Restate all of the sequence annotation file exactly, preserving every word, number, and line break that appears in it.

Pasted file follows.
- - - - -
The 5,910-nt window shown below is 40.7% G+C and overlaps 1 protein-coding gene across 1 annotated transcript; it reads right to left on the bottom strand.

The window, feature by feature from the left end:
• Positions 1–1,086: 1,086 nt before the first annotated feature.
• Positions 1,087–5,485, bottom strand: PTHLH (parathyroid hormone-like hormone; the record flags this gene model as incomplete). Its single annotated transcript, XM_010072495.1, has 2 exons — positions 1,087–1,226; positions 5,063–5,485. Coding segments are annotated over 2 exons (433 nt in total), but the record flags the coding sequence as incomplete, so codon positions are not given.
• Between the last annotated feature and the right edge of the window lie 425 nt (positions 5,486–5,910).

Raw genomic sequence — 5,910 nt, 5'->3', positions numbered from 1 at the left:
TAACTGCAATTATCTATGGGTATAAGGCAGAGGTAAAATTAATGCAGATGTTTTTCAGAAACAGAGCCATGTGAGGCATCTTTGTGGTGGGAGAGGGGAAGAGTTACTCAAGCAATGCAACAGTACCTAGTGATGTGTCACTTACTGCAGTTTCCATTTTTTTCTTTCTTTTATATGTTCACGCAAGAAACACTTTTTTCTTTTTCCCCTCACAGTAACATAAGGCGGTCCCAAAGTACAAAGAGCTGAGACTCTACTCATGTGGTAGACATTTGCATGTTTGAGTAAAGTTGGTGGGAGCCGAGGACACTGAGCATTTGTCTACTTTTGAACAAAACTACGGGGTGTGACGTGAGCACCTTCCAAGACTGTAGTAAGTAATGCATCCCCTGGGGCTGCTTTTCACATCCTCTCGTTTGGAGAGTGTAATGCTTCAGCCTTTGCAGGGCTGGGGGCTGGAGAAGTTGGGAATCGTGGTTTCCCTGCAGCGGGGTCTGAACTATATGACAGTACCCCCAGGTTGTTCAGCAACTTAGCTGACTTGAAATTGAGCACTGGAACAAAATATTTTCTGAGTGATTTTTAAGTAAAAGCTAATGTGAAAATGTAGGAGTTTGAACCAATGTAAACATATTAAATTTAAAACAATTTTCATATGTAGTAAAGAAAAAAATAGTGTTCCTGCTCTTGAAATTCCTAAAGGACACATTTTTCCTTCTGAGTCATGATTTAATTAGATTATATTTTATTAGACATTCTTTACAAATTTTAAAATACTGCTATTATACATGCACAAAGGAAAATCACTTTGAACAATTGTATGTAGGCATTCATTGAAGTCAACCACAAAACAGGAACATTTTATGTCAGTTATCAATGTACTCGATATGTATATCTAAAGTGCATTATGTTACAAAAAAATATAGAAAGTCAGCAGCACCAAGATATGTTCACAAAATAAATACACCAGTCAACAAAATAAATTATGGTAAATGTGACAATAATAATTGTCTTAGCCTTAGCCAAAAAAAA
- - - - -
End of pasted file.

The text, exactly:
The 5,910-nt window shown below is 40.7% G+C and overlaps 1 protein-coding gene across 1 annotated transcript; it reads right to left on the bottom strand.

The window, feature by feature from the left end:
• Positions 1–1,086: 1,086 nt before the first annotated feature.
• Positions 1,087–5,485, bottom strand: PTHLH (parathyroid hormone-like hormone; the record flags this gene model as incomplete). Its single annotated transcript, XM_010072495.1, has 2 exons — positions 1,087–1,226; positions 5,063–5,485. Coding segments are annotated over 2 exons (433 nt in total), but the record flags the coding sequence as incomplete, so codon positions are not given.
• Between the last annotated feature and the right edge of the window lie 425 nt (positions 5,486–5,910).

Raw genomic sequence — 5,910 nt, 5'->3', positions numbered from 1 at the left:
TAACTGCAATTATCTATGGGTATAAGGCAGAGGTAAAATTAATGCAGATGTTTTTCAGAAACAGAGCCATGTGAGGCATCTTTGTGGTGGGAGAGGGGAAGAGTTACTCAAGCAATGCAACAGTACCTAGTGATGTGTCACTTACTGCAGTTTCCATTTTTTTCTTTCTTTTATATGTTCACGCAAGAAACACTTTTTTCTTTTTCCCCTCACAGTAACATAAGGCGGTCCCAAAGTACAAAGAGCTGAGACTCTACTCATGTGGTAGACATTTGCATGTTTGAGTAAAGTTGGTGGGAGCCGAGGACACTGAGCATTTGTCTACTTTTGAACAAAACTACGGGGTGTGACGTGAGCACCTTCCAAGACTGTAGTAAGTAATGCATCCCCTGGGGCTGCTTTTCACATCCTCTCGTTTGGAGAGTGTAATGCTTCAGCCTTTGCAGGGCTGGGGGCTGGAGAAGTTGGGAATCGTGGTTTCCCTGCAGCGGGGTCTGAACTATATGACAGTACCCCCAGGTTGTTCAGCAACTTAGCTGACTTGAAATTGAGCACTGGAACAAAATATTTTCTGAGTGATTTTTAAGTAAAAGCTAATGTGAAAATGTAGGAGTTTGAACCAATGTAAACATATTAAATTTAAAACAATTTTCATATGTAGTAAAGAAAAAAATAGTGTTCCTGCTCTTGAAATTCCTAAAGGACACATTTTTCCTTCTGAGTCATGATTTAATTAGATTATATTTTATTAGACATTCTTTACAAATTTTAAAATACTGCTATTATACATGCACAAAGGAAAATCACTTTGAACAATTGTATGTAGGCATTCATTGAAGTCAACCACAAAACAGGAACATTTTATGTCAGTTATCAATGTACTCGATATGTATATCTAAAGTGCATTATGTTACAAAAAAATATAGAAAGTCAGCAGCACCAAGATATGTTCACAAAATAAATACACCAGTCAACAAAATAAATTATGGTAAATGTGACAATAATAATTGTCTTAGCCTTAGCCAAAAAAAA